For years, my daughter Ella was happy to spend the family cash and leave the actual earning to me. But at age 7, on the hottest day in July, she asked, "Can I have a lemonade stand?" I agreed, expecting her enthusiasm to melt like everything else under the afternoon sun. To my surprise, though, she was a first-rate barista and lit up with every quarter that plunked into her cash jar.
It turns out that having a yen to start a company isn't unusual for grade-schoolers. According to a survey by the Kauffman Foundation, a nonprofit that promotes entrepreneurship, almost 40 percent of kids ages 8 to 12 want to open a business some day. In part, that's because kids this age finally grasp the concept of money and understand what it can buy them. But becoming their own boss isn't all about the cash. "It's about becoming more independent," says Neale Godfrey, coauthor of Money Doesn't Grow on Trees. Helping your child develop her own business not only makes her feel older, but it also teaches her about perseverance, self-reliance, creative thinking, problem-solving, and real-world math. Follow our step-by-step primer to turn any kiddie corporate venture into an excellent hands-on learning experience.
Decide What to Sell
The essence of kid entrepreneurship is making something with your own hands and selling it safely, says Jeff Sandefer, a teacher at Austin's Acton School of Business and cofounder of the Austin Children's Business Fair. So step one is finding an unfilled customer need and picking a product to satisfy it, whether it's cupcakes, chocolate-chip cookies, or cards. Don't rule out the classic lemonade stand, either. It may seem like a clich?, but it's a smart start-up choice because it requires just a handful of supplies and leads to a quick payday -- perfect for grade-schoolers who thrive on instant gratification.
Find a Venue
When your child's product is ready to hit the market, talk about where it would be best to sell it. If she does have a lemonade stand, the end of the driveway is probably easiest -- but if your street doesn't get much traffic, it can make for a long day. Consider moving the table to a busier corner or combining the stand with an event that would draw in more customers such as a neighborhood yard sale. She could also broaden her target audience: Some farmers' markets offer children's days where for a small fee, often $10 or less, your kid can rent a table and sell her wares to passersby.
Expand the Business
Lemonade stands and the like are a great intro to selling, but once your kid gets the hang of that, he can branch out. "Teach your child to pick a business he loves so much that he would do it for free, and then the money will come, says Sandefer. To help brainstorm ideas, fold a piece of paper in half. On one side, help him list what he loves to do when he has free time (play with the dog, read); on the other, write what he's good at (math, meeting new people). Then think of ways those interests and talents can earn money. For instance, a crafty kid can sell crocheted bookmarks or handmade friendship bracelets; a creative kid can draw pet portraits or paint faces at a birthday party; an outdoorsy child can harvest and sell homegrown bouquets. "It's more important for parents to encourage creativity than to come up with the business idea for their child," says Joline Godfrey, author of Raising a Financially Fit Kid.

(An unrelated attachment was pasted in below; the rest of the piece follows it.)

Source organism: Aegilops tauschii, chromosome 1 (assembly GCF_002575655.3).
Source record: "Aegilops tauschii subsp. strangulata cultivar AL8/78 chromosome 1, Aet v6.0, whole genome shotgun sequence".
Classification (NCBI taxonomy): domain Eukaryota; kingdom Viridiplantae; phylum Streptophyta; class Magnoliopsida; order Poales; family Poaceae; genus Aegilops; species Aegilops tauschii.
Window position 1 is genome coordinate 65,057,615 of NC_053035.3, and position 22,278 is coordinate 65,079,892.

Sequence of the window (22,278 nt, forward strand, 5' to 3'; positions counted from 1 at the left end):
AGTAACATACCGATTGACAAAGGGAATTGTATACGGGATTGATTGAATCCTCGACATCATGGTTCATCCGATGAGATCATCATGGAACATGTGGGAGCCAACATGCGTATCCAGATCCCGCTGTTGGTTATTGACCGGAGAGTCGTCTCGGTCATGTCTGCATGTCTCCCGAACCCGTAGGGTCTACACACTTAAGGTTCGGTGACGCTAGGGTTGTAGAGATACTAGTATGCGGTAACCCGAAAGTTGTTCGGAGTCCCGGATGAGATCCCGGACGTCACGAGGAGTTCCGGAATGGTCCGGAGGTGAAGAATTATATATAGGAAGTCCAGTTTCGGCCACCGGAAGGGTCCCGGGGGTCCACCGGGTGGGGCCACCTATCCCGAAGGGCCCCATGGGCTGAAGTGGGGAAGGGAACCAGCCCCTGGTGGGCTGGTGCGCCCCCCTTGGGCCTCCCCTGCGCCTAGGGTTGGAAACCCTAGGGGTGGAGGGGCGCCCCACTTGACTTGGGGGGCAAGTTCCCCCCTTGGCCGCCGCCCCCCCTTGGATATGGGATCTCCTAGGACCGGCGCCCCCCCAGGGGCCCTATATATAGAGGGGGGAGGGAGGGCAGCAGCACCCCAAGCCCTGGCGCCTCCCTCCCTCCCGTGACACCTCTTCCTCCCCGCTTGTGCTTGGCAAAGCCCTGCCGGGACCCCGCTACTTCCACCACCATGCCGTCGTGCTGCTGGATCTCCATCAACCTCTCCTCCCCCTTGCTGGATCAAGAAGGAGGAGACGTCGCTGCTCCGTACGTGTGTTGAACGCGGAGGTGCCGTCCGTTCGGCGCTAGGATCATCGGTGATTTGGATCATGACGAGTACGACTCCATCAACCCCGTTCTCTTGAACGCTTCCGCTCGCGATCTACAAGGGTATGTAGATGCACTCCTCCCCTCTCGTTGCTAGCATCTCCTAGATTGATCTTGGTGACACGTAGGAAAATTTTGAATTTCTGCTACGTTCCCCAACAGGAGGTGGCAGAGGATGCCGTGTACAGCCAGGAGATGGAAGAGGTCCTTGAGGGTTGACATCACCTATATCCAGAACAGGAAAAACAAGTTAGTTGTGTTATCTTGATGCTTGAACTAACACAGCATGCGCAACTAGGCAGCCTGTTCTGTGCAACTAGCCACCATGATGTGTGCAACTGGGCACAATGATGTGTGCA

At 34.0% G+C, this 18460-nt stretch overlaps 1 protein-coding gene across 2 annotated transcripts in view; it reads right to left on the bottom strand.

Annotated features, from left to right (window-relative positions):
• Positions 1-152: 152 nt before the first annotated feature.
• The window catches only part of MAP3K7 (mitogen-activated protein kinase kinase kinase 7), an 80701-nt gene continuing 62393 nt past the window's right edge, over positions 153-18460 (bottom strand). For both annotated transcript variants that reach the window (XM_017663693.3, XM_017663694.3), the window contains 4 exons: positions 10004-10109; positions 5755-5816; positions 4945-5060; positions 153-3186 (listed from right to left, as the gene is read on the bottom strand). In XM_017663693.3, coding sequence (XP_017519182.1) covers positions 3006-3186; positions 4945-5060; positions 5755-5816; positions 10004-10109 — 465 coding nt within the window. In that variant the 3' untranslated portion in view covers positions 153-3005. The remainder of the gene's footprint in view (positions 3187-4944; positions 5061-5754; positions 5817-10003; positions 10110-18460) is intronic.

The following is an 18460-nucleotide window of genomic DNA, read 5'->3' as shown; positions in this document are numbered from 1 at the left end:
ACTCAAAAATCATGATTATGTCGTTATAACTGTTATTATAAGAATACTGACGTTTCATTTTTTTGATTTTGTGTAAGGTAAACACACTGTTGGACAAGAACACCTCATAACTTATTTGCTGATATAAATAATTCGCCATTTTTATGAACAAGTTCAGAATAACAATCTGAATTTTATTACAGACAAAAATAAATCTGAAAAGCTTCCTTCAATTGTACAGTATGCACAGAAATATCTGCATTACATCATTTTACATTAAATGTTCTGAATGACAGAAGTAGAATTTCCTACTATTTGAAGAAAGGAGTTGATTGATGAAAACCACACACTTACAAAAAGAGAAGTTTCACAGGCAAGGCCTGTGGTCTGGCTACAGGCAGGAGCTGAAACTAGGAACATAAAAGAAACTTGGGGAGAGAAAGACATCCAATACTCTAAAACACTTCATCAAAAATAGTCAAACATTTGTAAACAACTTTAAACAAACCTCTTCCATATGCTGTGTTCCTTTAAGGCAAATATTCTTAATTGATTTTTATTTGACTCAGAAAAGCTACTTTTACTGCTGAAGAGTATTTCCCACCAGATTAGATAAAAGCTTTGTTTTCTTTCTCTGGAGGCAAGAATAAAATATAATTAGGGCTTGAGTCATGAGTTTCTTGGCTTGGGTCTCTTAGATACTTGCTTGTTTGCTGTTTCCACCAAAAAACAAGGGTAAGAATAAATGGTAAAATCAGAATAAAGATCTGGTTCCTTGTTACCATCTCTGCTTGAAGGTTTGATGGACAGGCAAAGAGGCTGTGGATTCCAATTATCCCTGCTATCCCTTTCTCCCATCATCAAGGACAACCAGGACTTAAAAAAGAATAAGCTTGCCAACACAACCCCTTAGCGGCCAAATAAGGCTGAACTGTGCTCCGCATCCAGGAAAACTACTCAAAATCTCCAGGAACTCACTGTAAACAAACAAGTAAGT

Have Realistic Expectations
It hurts when a business bombs, and kids can see all those unsold chocolate cupcakes as a personal rejection. So focus on the positives: "You earned $20!" or "I love how you looked people in the eye when you talked about what you made." When your kid's ready, you can hash out what went wrong (the place? The product?) and what would work better next time -- and remind her that the best entrepreneurs keep on experimenting. "What I say to kids is, 'There's no such thing as failure, only delayed success,'" says Shonika Proctor, a youth entrepreneurship expert. "If one idea doesn't work, just try something else until it does."
Focus on Fun
When Joey Hudicka, then 7, asked if it was possible to turn a board game he had created into an iPhone app, his parents, both entrepreneurs, were happy to encourage his vision. Two years later, Puckz, Joey's hockey-centered game, and its sister game, Goalz, have been downloaded thousands of times. "Whether that app sold no copies or a million copies is so far away from the point," says Joey's dad, Joe, of Flemington, New Jersey. "For us, the true focus of creating the business was getting to do really cool, meaningful things together with our children. These are learning opportunities, but they're also creating tremendous family memories along the way."
Originally published in the June 2012 issue of Parents magazine.